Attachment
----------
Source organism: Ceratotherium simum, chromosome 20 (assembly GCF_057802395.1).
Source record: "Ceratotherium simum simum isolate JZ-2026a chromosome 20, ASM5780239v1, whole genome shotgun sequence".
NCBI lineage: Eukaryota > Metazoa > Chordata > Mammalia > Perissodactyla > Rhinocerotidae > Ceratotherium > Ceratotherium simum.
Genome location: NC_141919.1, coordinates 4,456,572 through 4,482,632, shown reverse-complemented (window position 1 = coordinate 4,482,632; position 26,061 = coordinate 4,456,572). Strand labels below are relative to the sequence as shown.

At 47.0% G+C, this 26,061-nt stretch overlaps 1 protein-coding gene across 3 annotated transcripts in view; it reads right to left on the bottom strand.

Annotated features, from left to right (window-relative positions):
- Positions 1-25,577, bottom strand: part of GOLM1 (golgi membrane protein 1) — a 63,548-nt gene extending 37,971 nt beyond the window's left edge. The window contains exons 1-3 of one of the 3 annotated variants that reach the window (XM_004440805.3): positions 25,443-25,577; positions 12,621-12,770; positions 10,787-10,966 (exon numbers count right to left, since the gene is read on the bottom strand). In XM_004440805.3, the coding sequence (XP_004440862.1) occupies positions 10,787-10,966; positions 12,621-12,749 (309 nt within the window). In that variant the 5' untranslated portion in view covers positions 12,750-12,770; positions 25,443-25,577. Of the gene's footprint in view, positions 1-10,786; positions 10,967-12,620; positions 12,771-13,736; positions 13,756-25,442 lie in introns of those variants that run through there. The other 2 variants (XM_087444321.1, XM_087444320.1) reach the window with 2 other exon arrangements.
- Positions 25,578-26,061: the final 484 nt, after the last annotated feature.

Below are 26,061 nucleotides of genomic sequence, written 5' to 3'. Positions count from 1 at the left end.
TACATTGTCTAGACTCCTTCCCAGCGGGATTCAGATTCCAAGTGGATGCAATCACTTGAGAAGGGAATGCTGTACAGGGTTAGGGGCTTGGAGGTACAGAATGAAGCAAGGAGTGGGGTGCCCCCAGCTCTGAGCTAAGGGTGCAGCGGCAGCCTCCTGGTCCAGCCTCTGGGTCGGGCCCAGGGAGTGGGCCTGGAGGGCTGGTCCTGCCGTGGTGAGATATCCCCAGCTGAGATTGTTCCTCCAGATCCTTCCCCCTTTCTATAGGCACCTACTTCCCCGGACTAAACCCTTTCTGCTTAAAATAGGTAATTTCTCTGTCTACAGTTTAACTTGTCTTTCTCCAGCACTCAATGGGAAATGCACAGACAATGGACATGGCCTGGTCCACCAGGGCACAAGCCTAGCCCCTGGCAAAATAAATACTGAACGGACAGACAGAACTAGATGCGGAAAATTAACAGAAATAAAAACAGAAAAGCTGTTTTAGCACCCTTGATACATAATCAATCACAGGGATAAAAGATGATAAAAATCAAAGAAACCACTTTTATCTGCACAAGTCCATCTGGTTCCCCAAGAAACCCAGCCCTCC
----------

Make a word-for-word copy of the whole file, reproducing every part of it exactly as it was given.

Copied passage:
Source organism: Ceratotherium simum, chromosome 20 (assembly GCF_057802395.1).
Source record: "Ceratotherium simum simum isolate JZ-2026a chromosome 20, ASM5780239v1, whole genome shotgun sequence".
NCBI lineage: Eukaryota > Metazoa > Chordata > Mammalia > Perissodactyla > Rhinocerotidae > Ceratotherium > Ceratotherium simum.
Genome location: NC_141919.1, coordinates 4,456,572 through 4,482,632, shown reverse-complemented (window position 1 = coordinate 4,482,632; position 26,061 = coordinate 4,456,572). Strand labels below are relative to the sequence as shown.

At 47.0% G+C, this 26,061-nt stretch overlaps 1 protein-coding gene across 3 annotated transcripts in view; it reads right to left on the bottom strand.

Annotated features, from left to right (window-relative positions):
- Positions 1-25,577, bottom strand: part of GOLM1 (golgi membrane protein 1) — a 63,548-nt gene extending 37,971 nt beyond the window's left edge. The window contains exons 1-3 of one of the 3 annotated variants that reach the window (XM_004440805.3): positions 25,443-25,577; positions 12,621-12,770; positions 10,787-10,966 (exon numbers count right to left, since the gene is read on the bottom strand). In XM_004440805.3, the coding sequence (XP_004440862.1) occupies positions 10,787-10,966; positions 12,621-12,749 (309 nt within the window). In that variant the 5' untranslated portion in view covers positions 12,750-12,770; positions 25,443-25,577. Of the gene's footprint in view, positions 1-10,786; positions 10,967-12,620; positions 12,771-13,736; positions 13,756-25,442 lie in introns of those variants that run through there. The other 2 variants (XM_087444321.1, XM_087444320.1) reach the window with 2 other exon arrangements.
- Positions 25,578-26,061: the final 484 nt, after the last annotated feature.

Below are 26,061 nucleotides of genomic sequence, written 5' to 3'. Positions count from 1 at the left end.
TACATTGTCTAGACTCCTTCCCAGCGGGATTCAGATTCCAAGTGGATGCAATCACTTGAGAAGGGAATGCTGTACAGGGTTAGGGGCTTGGAGGTACAGAATGAAGCAAGGAGTGGGGTGCCCCCAGCTCTGAGCTAAGGGTGCAGCGGCAGCCTCCTGGTCCAGCCTCTGGGTCGGGCCCAGGGAGTGGGCCTGGAGGGCTGGTCCTGCCGTGGTGAGATATCCCCAGCTGAGATTGTTCCTCCAGATCCTTCCCCCTTTCTATAGGCACCTACTTCCCCGGACTAAACCCTTTCTGCTTAAAATAGGTAATTTCTCTGTCTACAGTTTAACTTGTCTTTCTCCAGCACTCAATGGGAAATGCACAGACAATGGACATGGCCTGGTCCACCAGGGCACAAGCCTAGCCCCTGGCAAAATAAATACTGAACGGACAGACAGAACTAGATGCGGAAAATTAACAGAAATAAAAACAGAAAAGCTGTTTTAGCACCCTTGATACATAATCAATCACAGGGATAAAAGATGATAAAAATCAAAGAAACCACTTTTATCTGCACAAGTCCATCTGGTTCCCCAAGAAACCCAGCCCTCC